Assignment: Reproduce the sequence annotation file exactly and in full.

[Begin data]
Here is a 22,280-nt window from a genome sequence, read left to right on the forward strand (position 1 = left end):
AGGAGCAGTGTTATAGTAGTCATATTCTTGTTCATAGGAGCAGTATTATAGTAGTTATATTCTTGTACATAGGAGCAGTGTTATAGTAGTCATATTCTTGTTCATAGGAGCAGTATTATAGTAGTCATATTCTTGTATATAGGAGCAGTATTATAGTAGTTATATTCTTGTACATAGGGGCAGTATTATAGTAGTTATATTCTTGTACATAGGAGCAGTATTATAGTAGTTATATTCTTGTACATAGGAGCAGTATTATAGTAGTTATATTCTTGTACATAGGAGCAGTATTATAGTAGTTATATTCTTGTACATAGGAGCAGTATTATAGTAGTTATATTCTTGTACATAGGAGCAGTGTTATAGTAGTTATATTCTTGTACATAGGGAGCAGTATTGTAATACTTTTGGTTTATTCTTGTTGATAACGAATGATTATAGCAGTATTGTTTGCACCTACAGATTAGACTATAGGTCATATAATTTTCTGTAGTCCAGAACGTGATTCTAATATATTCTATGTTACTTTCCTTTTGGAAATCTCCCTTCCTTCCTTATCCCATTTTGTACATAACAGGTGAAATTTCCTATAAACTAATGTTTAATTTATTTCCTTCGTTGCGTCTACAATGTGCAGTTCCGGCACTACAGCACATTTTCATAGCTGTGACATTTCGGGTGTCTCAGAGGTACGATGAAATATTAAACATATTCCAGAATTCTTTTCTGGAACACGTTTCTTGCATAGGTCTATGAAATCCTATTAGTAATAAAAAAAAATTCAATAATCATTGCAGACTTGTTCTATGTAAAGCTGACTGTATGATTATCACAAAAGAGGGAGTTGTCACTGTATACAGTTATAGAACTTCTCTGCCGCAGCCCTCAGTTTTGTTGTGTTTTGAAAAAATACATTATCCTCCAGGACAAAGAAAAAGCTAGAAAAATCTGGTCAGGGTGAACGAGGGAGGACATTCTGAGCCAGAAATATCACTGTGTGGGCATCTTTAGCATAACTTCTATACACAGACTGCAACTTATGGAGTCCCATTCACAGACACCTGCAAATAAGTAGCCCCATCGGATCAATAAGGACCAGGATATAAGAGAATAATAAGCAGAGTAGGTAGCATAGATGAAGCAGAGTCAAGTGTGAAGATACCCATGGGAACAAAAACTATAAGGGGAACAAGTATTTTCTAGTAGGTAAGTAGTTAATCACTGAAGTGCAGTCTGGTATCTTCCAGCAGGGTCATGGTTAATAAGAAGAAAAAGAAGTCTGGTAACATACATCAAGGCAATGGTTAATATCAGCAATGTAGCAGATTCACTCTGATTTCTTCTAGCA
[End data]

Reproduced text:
Here is a 22,280-nt window from a genome sequence, read left to right on the forward strand (position 1 = left end):
AGGAGCAGTGTTATAGTAGTCATATTCTTGTTCATAGGAGCAGTATTATAGTAGTTATATTCTTGTACATAGGAGCAGTGTTATAGTAGTCATATTCTTGTTCATAGGAGCAGTATTATAGTAGTCATATTCTTGTATATAGGAGCAGTATTATAGTAGTTATATTCTTGTACATAGGGGCAGTATTATAGTAGTTATATTCTTGTACATAGGAGCAGTATTATAGTAGTTATATTCTTGTACATAGGAGCAGTATTATAGTAGTTATATTCTTGTACATAGGAGCAGTATTATAGTAGTTATATTCTTGTACATAGGAGCAGTATTATAGTAGTTATATTCTTGTACATAGGAGCAGTGTTATAGTAGTTATATTCTTGTACATAGGGAGCAGTATTGTAATACTTTTGGTTTATTCTTGTTGATAACGAATGATTATAGCAGTATTGTTTGCACCTACAGATTAGACTATAGGTCATATAATTTTCTGTAGTCCAGAACGTGATTCTAATATATTCTATGTTACTTTCCTTTTGGAAATCTCCCTTCCTTCCTTATCCCATTTTGTACATAACAGGTGAAATTTCCTATAAACTAATGTTTAATTTATTTCCTTCGTTGCGTCTACAATGTGCAGTTCCGGCACTACAGCACATTTTCATAGCTGTGACATTTCGGGTGTCTCAGAGGTACGATGAAATATTAAACATATTCCAGAATTCTTTTCTGGAACACGTTTCTTGCATAGGTCTATGAAATCCTATTAGTAATAAAAAAAAATTCAATAATCATTGCAGACTTGTTCTATGTAAAGCTGACTGTATGATTATCACAAAAGAGGGAGTTGTCACTGTATACAGTTATAGAACTTCTCTGCCGCAGCCCTCAGTTTTGTTGTGTTTTGAAAAAATACATTATCCTCCAGGACAAAGAAAAAGCTAGAAAAATCTGGTCAGGGTGAACGAGGGAGGACATTCTGAGCCAGAAATATCACTGTGTGGGCATCTTTAGCATAACTTCTATACACAGACTGCAACTTATGGAGTCCCATTCACAGACACCTGCAAATAAGTAGCCCCATCGGATCAATAAGGACCAGGATATAAGAGAATAATAAGCAGAGTAGGTAGCATAGATGAAGCAGAGTCAAGTGTGAAGATACCCATGGGAACAAAAACTATAAGGGGAACAAGTATTTTCTAGTAGGTAAGTAGTTAATCACTGAAGTGCAGTCTGGTATCTTCCAGCAGGGTCATGGTTAATAAGAAGAAAAAGAAGTCTGGTAACATACATCAAGGCAATGGTTAATATCAGCAATGTAGCAGATTCACTCTGATTTCTTCTAGCA